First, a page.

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Student Prize

The iHEA Student Prize is to recognize excellence by students in the field of health economics. It was first awarded in 1999 and biennially thereafter to coincide with the iHEA congress. As from 2017, there will be a standing Student Paper Prize committee to award this prize annually to the Masters or Doctoral student paper judged as best in the award year. Each year the Committee will consider a short list of submitted papers evaluated by all of the committee members using similar criteria to that of the long established Arrow Award.

The prize is subsidized travel, accommodation and registration for the next iHEA Congress to present the paper in a Student Prize Special Organized Session chaired by the iHEA President, or Chair of the Prize Committee; a cash prize; and the offer (if the author wishes, and the paper is unpublished) of potential fast track publication in Health Economics, subject to Editorial approval. The papers in 2nd and 3rd place each receive a cash prize and free registration for (but not travel or other costs for attending) the next iHEA Congress. They are also invited to give brief presentations at the iHEA Congress Student Prize Special Organized Session. 

Call for Nominations for the 2018 Student Paper Prize

Deadline for nominations: January 12, 2018

Nominations should include a brief letter of nomination (250 words max) and a copy of the paper (preferably pdf).

A student is defined as someone currently studying (full or part time) at a higher education institution, at either Masters or Doctoral level. In addition, students who have completed their studies in the year previous to the announcement qualify as long as the paper was written while registered as a student.

Papers can be published or unpublished, but must be in comparable format to a published paper in Journal of Health Economics or Health Economics, of maximum length 8,000 words. Self nomination is acceptable.  Papers should be in English.  If a submitted paper has more than one author, the student contribution must be at least 75% overall and an accompanying letter must be signed by co-authors to support this, stating the nature of their contribution (conceptualization, analysis, writing etc.).  A joint student paper with 50-50 contributions is acceptable.

Please submit nominations, and address queries by email to: b.hollingsworth@lancaster.ac.uk.

Most recent prize winners

The 2017 Prize was awarded to the joint student paper by Raf Van Gestel (University of Antwerp) and Tobias Müller (University of Lucerne) “Does My High Blood Pressure Improve Your Survival? Overall and Subgroup Learning Curves in Health”.  The paper looks at learning curves in health, distinguishing between three types of learning when identifying overall learning curves: economies of scale, learning from cumulative experience and human capital depreciation.  They find different types of learning are important for different outcomes, while cumulative learning has a great impact on survival.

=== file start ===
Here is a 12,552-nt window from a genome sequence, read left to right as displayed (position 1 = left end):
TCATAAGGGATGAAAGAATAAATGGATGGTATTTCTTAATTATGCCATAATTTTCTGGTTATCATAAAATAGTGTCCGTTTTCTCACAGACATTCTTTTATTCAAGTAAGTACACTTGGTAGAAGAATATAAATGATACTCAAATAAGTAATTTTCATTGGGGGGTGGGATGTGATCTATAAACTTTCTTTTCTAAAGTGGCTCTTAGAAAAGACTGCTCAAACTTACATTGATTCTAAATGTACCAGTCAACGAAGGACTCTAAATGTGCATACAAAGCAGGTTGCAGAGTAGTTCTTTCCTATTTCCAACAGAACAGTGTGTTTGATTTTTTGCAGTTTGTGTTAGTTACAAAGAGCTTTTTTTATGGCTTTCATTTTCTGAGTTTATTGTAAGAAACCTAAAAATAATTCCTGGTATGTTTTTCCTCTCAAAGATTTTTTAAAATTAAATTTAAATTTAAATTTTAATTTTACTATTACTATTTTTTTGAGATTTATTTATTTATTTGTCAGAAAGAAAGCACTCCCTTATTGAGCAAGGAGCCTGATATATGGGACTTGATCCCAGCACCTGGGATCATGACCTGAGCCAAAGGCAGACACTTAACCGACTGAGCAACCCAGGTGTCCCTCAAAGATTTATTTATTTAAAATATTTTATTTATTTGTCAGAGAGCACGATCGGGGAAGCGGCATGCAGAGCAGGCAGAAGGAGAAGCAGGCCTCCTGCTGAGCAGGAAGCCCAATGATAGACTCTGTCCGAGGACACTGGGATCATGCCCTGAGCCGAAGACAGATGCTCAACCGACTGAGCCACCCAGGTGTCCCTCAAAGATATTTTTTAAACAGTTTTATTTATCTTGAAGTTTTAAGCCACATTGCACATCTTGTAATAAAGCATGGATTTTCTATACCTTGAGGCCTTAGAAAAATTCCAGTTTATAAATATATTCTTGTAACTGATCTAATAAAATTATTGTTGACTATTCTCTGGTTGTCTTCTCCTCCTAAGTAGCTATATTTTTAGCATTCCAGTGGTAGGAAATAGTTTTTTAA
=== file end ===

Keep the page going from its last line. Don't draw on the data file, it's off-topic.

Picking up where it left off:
Honorable mentions were also made of the 2nd placed paper by Till Seuring "The relationship between diabetes, employment status and behavioural risk factors: An application of marginal structural models and fixed effects to Chinese panel data", and third place paper by Myriam Soto “Incorporating budget impact analysis in the implementation of complex interventions. A case of an integrated intervention for multi-morbid patients within the Carewell study”.

Student Prize Committee

Chairperson: Bruce Hollingsworth (Lancaster University, UK)
Tinna Asgeirsdottir (University of Iceland)
Rachel Baker (Glasgow Caledonian University, Scotland)
Edwine Barasa (KEMRI-Wellcome, Kenya)
Nicole Black (Monash University, Australia)
Joseph Dieleman (University of Washington, USA)
Emma Frew (University of Birmingham, UK)
Toshiaki Iizuka (University of Tokyo, Japan)
Rowena Jacobs (York University, UK)
Mustafa Karakus (WESTAT)
Arturo Schweiger (Universidad Isalud, Argentina)

 

Previous Student Prize winners

Year

Winner(s)

2017
Raf Van Gestel (University of Antwerp) and Tobias Müller (University of Lucerne), Does My High Blood Pressure Improve Your Survival? Overall and Subgroup Learning Curves in Health.

2013

Joseph Dieleman, IHME, University of Washington, Measuring the displacement and replacement of government health expenditure.

2011

Ranjeeta Thomas, University of York, Conditional cash transfers to improve education and health: an ex ante evaluation of Red de Protección Social, Nicaragua

2009

Pedro Rosa Dias, University of York.Inequality of opportunity in health: evidence from a UK cohort study.

2007

Stephanie von Hinke Kessler Scholder, University of Bristol, Maternal employment and overweight children: does timing matter?

2005

Teresa Bago d’Uva, University of York, Latent class models for utilization of health care.

2003

Paula Gonzalez, Universidad Pablo de Olavide,Sevilla, Should physicians’ dual practice be limited? An incentive approach.

2001

Nazmi Sari, Boston University, Do managed care and competition improve quality? Evidence from US hospital markets.

1999

Mathias Kifmann, Universität Konstanz, Community rating in health insurance and different benefit packages.

 

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The International Health Economics Association was formed to increase communication among health economists, foster a higher standard of debate in the application of economics to health and health care systems, and assist young researchers at the start of their careers.

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